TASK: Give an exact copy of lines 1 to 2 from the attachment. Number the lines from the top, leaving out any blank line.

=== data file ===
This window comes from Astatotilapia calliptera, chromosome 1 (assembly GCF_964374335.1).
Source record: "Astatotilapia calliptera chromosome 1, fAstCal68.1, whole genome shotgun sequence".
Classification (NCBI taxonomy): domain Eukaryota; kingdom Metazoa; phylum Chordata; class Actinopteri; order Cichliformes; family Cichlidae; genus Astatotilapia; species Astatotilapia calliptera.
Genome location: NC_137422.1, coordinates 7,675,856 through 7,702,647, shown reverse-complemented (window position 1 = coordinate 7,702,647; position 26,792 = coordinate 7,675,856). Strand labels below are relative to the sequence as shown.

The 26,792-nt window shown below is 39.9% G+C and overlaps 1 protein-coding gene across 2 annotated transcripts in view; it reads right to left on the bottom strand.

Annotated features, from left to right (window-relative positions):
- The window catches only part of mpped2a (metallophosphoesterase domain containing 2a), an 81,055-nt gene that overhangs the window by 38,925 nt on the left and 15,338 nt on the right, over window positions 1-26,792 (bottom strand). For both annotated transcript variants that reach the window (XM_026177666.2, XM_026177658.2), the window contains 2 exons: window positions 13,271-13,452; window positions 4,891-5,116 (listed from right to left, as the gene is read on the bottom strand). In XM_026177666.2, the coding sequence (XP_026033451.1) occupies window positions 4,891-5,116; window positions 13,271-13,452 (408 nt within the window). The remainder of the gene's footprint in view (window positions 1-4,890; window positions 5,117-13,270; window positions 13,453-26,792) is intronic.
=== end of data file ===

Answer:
This window comes from Astatotilapia calliptera, chromosome 1 (assembly GCF_964374335.1).
Source record: "Astatotilapia calliptera chromosome 1, fAstCal68.1, whole genome shotgun sequence".